Tuesday, June 30, 2020

'We are getting clobbered': Six months into COVID-19, doctors fear what comes next

COVID-19 plus the flu could quickly overwhelm health care systems.

Intensive care nurses work on a COVID-19 patient in the ICU at Martin Luther King Jr. Community Hospital in Los Angeles County, Calif., on May 8.Francine Orr / Los Angeles Times via Getty Images file

Six months. That's all it took for a new virus to circle the globe and infect more than 10 million people, including 2.5 million in the U.S.
That period of time could have been enough to slow or even stop the spread of COVID-19, the disease caused by the new coronavirus. Some countries, such as New Zealand, have succeeded so far.
But six months since the first report of a new virus emerging in Wuhan, China, on Dec. 31, the U.S. and other countries worldwide are experiencing surges in new cases.
On Monday, the World Health Organization marked the six months since a cluster of cases of a mysterious pneumonia in China was reported with a warning that the pandemic is "actually speeding up."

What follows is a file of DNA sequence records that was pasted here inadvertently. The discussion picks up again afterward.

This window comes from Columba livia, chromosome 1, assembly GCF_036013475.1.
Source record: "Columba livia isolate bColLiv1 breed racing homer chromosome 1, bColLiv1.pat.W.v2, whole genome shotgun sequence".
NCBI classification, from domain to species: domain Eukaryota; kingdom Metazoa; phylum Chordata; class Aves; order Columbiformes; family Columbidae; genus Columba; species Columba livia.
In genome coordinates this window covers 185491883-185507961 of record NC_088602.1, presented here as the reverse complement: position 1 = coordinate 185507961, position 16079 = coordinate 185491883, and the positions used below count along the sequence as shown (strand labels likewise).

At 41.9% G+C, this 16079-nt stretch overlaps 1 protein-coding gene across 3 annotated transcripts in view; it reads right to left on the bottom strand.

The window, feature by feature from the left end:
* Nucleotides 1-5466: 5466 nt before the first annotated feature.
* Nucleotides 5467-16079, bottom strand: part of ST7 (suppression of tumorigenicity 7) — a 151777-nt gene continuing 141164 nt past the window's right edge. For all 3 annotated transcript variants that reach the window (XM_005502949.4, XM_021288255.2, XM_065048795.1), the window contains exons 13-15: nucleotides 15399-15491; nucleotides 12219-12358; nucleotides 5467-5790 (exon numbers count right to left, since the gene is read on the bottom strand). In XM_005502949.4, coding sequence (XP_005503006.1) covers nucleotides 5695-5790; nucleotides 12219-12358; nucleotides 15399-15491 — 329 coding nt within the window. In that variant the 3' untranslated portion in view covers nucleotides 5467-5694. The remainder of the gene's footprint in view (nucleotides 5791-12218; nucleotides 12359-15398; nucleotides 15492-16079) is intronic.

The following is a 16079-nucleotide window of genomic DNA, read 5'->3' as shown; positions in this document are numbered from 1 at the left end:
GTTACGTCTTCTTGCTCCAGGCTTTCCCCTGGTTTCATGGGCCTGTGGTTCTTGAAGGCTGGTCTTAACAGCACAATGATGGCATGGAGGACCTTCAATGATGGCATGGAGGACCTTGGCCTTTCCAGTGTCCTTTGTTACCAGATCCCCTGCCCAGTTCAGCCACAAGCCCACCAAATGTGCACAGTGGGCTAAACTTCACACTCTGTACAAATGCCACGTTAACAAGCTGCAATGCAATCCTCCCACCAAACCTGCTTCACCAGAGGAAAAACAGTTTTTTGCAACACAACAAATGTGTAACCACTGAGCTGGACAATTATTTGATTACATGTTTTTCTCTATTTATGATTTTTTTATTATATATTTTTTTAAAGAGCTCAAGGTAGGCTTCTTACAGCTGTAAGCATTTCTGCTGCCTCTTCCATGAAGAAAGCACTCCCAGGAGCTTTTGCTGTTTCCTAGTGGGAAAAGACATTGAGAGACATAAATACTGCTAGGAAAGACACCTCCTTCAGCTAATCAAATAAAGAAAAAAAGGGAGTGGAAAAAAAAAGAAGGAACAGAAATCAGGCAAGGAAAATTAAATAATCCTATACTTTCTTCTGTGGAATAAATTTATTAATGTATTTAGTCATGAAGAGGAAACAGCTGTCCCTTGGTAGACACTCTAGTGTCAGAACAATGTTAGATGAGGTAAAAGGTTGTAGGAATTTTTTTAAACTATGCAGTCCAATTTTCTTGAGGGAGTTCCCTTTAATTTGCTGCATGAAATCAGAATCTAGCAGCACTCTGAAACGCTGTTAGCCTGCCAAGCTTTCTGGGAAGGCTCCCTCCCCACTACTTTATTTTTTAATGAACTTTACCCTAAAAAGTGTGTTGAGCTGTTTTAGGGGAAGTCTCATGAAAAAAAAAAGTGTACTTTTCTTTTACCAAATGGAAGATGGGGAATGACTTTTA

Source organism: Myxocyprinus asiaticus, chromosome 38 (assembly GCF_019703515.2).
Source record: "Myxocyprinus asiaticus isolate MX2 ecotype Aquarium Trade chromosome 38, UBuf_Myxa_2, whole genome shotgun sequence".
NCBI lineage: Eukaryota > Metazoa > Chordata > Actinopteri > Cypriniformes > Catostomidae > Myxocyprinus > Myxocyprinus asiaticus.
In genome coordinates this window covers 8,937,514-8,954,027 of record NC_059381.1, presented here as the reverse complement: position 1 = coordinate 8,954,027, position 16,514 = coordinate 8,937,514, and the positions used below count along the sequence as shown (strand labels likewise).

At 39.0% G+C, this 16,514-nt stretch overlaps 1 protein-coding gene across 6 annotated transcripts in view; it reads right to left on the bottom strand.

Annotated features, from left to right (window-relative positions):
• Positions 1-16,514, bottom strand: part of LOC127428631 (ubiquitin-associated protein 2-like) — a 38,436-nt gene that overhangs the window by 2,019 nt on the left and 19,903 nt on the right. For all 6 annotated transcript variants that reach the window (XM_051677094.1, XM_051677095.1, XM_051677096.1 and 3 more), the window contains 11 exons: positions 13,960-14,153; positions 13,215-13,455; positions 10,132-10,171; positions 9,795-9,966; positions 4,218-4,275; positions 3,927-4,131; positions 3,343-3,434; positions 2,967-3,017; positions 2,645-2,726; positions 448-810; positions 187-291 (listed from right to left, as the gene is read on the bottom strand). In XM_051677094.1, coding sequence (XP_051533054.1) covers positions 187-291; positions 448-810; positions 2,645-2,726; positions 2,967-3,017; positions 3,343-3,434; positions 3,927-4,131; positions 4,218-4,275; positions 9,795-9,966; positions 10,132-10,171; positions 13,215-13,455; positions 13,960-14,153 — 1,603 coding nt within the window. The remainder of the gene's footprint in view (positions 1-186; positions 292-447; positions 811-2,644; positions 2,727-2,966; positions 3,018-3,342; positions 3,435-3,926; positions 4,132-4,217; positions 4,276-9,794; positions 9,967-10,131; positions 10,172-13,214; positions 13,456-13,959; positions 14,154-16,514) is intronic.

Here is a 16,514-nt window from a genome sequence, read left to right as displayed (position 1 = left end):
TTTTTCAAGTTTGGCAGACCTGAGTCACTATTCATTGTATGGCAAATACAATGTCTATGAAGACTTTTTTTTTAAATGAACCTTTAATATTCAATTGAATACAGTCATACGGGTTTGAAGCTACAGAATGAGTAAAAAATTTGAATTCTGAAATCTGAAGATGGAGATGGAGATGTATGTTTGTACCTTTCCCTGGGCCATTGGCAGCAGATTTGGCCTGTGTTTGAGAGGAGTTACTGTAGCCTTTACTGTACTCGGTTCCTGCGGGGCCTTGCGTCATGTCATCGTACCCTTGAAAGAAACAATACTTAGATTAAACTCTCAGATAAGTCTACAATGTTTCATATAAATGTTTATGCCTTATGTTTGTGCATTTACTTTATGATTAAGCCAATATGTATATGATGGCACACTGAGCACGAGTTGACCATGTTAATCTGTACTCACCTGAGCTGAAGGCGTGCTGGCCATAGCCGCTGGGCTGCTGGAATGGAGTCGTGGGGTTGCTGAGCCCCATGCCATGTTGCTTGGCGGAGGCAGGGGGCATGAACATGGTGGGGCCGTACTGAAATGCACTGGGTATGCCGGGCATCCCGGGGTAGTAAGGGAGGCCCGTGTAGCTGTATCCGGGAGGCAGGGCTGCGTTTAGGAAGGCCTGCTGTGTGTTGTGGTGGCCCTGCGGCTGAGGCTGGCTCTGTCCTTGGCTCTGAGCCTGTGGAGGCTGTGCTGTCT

"We all want this to be over. We all want to get on with our lives," WHO Director-General Tedros Adhanom Ghebreyesus said in his opening statement. "But the hard reality is: This is not even close to being over."
The aggressive spread of the coronavirus in the U.S., particularly in the Southern and Western states, is a reality many American health care providers face with humility and disgust as they look toward the second half of 2020. The physicians and public health experts who were interviewed hesitated when asked whether they had hope that the U.S. could overcome COVID-19 over the next six months.
"I'm discouraged and demoralized," said Dr. Michael Saag, associate dean for global health at the University of Alabama at Birmingham. "When you compare our case numbers to almost any other industrialized country, we are getting clobbered."

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